In order to identify Mr Y they had to find documents to prove who he was. This involved entering rooms locked for years. One room was full of Victorian trunks containing the old lord’s family papers, including an invite to Queen Victoria’s birthday party. Another room was full of bees. Another had no floor, just a void to the cellar. The loft was inhabited by rooks. In a box in a closet in the spare bedroom was an expired passport.

The final kicker lay in Mr Y’s 20 year old will. It specified that the house was to go to Mr & Mrs A but they had to live in it as a family for two years before they could inherit. The house was uninhabitable. Cue the current situation, where Mr & Mrs A are living in a caravan in the grounds, slowly cleaning, updating and renovating.

Are there any lessons to this story or is it just a good dinner party anecdote? Mr & Mrs A were retired, drawing down their pensions and were not expecting to sink megabucks into a restoration project. Now they have a poisoned chalice. It doesn’t matter what you inherit if you can’t afford to maintain it (see here UK aristocracy). Plus there’s definitely other people out there like Mr Y, saving and making money on the stock market and living like misers (1). It’s a lesson not to forget that the money you earn, the property you own, must serve a purpose.

Have a great week,

The Shrink

Other News

Opinion/ blogs:

The kitchen garden:

What I’m reading (affiliate links):

Food Of The Gods: The Search for the Original Tree of Knowledge: A Radical History of Plants, Drugs and Human Evolution – Terence McKenna – An ethnobotanist explores humanitys’ fascination with hallucinogenics, and the role of altered states of consciousness on the development of human society.

References:

  1. https://www.bloomberg.com/news/features/2019-04-27/the-mystery-of-the-millionaire-hermit?srnd=businessweek-v2
  2. https://www.bbc.co.uk/news/business-48119158
  3. https://www.theguardian.com/business/2019/apr/29/big-tech-regulation-facebook-google-amazon
  4. https://www.nytimes.com/interactive/2018/10/07/climate/ipcc-report-half-degree.html
  5. https://www.bbc.co.uk/news/business-47960657
  6. https://www.theguardian.com/society/2019/apr/15/short-notice-evictions-face-axe-in-tenant-rights-victory
  7. https://www.bloomberg.com/news/articles/2019-04-29/u-s-lags-china-expands-in-race-for-electric-vehicle-dominance
  8. https://www.thisismoney.co.uk/money/howmoneyworks/article-6812847/Money-Diaries-Im-24-earn-43k-struggling-pay-debt.html
  9. https://monevator.com/find-the-best-online-broker/
  10. https://monevator.com/understanding-bond-index-funds/
  11. https://www.ukvalueinvestor.com/2019/04/invest-in-rolls-royce-plc.html/
  12. https://www.ukvalueinvestor.com/2019/05/2018-stock-market-correction-and-the-art-of-being-patient.html/
  13. http://earlyretirementextreme.com/get-a-push-lawn-mower.html
  14. http://www.frugalwoods.com/2019/04/29/vegetable-seed-starting-supplies-and-other-march-2019-expenditures/
  15. https://cashflowcop.com/daring-to-dream-financial-independence-vs-childcare-costs/
  16. https://tuppennysfireplace.com/how-to-reduce-food-waste-save-money/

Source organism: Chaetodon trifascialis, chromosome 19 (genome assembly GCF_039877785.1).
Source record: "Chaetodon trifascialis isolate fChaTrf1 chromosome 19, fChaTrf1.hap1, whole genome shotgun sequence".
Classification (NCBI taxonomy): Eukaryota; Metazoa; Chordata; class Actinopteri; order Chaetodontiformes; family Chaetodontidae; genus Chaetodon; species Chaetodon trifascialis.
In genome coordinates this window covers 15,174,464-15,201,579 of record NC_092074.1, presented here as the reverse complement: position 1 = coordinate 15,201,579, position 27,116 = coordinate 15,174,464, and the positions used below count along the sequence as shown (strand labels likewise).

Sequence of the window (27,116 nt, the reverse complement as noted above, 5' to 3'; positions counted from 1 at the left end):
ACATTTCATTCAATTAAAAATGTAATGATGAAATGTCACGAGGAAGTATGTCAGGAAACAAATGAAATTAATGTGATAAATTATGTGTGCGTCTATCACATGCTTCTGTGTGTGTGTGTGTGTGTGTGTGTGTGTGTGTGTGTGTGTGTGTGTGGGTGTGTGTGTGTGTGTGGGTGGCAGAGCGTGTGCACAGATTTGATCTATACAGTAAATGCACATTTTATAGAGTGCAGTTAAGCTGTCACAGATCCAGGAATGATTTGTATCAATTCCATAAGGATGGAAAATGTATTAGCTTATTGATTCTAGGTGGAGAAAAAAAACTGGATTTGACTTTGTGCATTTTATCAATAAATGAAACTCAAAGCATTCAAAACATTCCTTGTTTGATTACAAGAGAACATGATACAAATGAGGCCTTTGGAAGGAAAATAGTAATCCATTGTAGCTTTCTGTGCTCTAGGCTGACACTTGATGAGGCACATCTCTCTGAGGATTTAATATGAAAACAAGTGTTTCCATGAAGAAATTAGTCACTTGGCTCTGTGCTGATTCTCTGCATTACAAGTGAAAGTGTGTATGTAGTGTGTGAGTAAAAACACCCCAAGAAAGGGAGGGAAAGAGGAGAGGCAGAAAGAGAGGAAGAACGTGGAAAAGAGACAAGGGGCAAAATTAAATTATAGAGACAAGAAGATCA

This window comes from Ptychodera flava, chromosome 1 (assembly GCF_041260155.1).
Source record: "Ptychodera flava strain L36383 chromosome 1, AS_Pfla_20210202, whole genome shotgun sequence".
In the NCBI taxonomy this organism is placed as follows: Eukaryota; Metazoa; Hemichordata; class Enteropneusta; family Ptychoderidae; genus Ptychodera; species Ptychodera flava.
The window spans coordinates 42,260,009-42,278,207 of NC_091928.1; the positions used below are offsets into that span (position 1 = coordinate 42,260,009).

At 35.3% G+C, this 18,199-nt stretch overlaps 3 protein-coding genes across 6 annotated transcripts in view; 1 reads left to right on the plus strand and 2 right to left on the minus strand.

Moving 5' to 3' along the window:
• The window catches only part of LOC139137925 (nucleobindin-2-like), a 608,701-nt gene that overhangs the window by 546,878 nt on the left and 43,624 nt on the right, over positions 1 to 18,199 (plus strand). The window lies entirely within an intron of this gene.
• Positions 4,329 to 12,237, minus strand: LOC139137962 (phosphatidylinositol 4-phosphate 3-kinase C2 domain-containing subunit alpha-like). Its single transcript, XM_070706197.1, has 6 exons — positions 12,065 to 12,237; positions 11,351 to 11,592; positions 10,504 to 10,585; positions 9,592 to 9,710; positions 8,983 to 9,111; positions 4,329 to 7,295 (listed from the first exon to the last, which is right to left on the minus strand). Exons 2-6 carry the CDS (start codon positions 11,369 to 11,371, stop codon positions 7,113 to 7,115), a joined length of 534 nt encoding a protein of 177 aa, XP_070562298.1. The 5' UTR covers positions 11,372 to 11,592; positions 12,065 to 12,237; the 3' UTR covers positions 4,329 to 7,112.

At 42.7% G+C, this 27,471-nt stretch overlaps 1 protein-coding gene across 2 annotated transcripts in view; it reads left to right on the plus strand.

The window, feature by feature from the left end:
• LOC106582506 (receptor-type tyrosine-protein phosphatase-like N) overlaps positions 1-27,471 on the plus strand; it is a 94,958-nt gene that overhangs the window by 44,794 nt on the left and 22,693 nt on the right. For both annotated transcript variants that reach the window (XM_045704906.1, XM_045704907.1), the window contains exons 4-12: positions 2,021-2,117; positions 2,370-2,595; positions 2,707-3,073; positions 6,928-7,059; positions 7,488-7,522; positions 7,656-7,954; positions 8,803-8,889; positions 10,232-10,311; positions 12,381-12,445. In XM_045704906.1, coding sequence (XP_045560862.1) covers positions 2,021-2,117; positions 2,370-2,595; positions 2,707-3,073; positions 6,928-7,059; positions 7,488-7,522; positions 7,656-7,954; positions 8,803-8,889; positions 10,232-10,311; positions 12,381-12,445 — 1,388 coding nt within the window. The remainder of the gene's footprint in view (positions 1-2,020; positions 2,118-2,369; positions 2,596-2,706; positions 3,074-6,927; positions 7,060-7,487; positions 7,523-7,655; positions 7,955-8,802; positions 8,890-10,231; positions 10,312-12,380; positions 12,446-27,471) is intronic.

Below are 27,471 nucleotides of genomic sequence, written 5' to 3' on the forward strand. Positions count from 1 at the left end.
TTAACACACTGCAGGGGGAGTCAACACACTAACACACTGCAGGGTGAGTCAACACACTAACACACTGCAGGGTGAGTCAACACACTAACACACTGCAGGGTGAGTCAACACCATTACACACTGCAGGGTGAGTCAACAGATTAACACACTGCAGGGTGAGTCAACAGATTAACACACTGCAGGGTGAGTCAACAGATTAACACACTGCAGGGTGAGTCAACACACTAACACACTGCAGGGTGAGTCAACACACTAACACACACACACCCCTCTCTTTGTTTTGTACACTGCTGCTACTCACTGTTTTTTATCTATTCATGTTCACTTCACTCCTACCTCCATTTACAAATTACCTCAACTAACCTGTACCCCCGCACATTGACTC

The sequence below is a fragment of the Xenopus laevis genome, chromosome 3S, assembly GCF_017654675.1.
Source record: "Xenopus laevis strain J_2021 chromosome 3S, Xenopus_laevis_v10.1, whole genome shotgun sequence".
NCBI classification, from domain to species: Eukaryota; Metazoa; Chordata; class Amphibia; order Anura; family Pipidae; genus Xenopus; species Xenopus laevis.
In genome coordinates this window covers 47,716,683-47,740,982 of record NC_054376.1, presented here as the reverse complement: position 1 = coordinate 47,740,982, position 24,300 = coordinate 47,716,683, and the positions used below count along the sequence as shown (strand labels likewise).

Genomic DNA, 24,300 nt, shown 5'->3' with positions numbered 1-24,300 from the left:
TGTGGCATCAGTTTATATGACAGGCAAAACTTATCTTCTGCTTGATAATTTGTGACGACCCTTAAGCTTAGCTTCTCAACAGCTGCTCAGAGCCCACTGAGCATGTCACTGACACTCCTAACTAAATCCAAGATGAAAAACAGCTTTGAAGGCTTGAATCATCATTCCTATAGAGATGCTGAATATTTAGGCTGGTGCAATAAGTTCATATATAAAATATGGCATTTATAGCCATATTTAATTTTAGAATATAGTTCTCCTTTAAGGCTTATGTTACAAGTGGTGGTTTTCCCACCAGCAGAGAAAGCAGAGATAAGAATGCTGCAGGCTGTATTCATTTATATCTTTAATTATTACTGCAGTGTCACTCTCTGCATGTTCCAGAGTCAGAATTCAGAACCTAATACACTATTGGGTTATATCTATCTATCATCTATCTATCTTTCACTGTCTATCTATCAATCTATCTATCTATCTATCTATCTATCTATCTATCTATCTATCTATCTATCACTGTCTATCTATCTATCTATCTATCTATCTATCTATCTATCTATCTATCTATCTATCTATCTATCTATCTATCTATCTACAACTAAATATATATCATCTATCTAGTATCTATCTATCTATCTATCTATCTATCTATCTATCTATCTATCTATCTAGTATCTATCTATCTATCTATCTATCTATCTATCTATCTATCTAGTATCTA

17. http://quietlysaving.co.uk/2019/05/04/april-2019-other-updates/
  18. http://diyinvestoruk.blogspot.com/2019/05/pssttwanna-own-wind-farm.html
  19. http://thefirestarter.co.uk/autopilot/
  20. https://ditchthecave.com/april-2019-update/
  21. https://thesavingninja.com/crazy-gains-savings-report-10/
  22. https://littlemissfire.com/monthly-update-april-2019/
  23. http://www.thefrugalcottage.com/april-2019-a-month-in-review/
  24. http://www.thefrugalcottage.com/dividend-income-april-2019/
  25. https://gentlemansfamilyfinances.wordpress.com/2019/05/01/month-end-accounts-april-2019/
  26. https://gentlemansfamilyfinances.wordpress.com/2019/05/03/what-i-learnt-from-my-dads-early-retirement-aged-60-part-2/
  27. https://financeyourfire.com/2019/05/01/portfolio-update-april-2019/
  28. https://financeyourfire.com/2019/04/29/lifes-a-budget-and-then-you-die/
  29. https://pursuefire.com/monthly-net-worth-report-10-march/
  30. https://obviousinvestor.com/p2p-lending-portfolio-update-for-april-2019/
  31. https://www.iretiredyoung.net/single-post/2019/05/03/Early-Retirement-Costs—April-2019
  32. https://asimplelifewithsam.com/2019/05/04/april-spending/
  33. https://simplelivingsomerset.wordpress.com/2019/05/04/brexit-not-in-my-name-thanks/
  34. https://indeedably.com/self-inflicted/
  35. https://www.visualcapitalist.com/world-population-pyramid-1950-2100/
  36. https://youtu.be/yrwDx7tS_bE
  37. https://paulnelson90.wordpress.com/2019/05/01/beltane-the-best-month-of-the-year/
  38. https://www.jackwallington.com/allotment-month-42-weeding-asparagus-and-carrots-potato-chilli-and-artichoke-update/
  39. http://twothirstygardeners.co.uk/2019/05/sustainable-growing-medium-coco-coir-coconut-peat-test-garden/
  40. https://lifeatno27.com/2019/04/30/bring-on-the-boston-beets/

The Full English Accompaniment – New Build Property Warranties

What’s piqued my interest this week?

I learnt this week about another peril of buying a new-build home. One of the reasons people buy a new build is for the ‘peace of mind’ of having a home where everything is new, and if something should go wrong, it’s covered by a warranty. Most warranties are structured to provide ‘defects insurance’ to fix problems which emerge up to three years after the builder leaves site, and ‘structural insurance’, which usually covers from years three to ten (1, 2). The mortgage on your new build notes this, and like all other mortgages expects you to get your own home insurance as well (3, 4).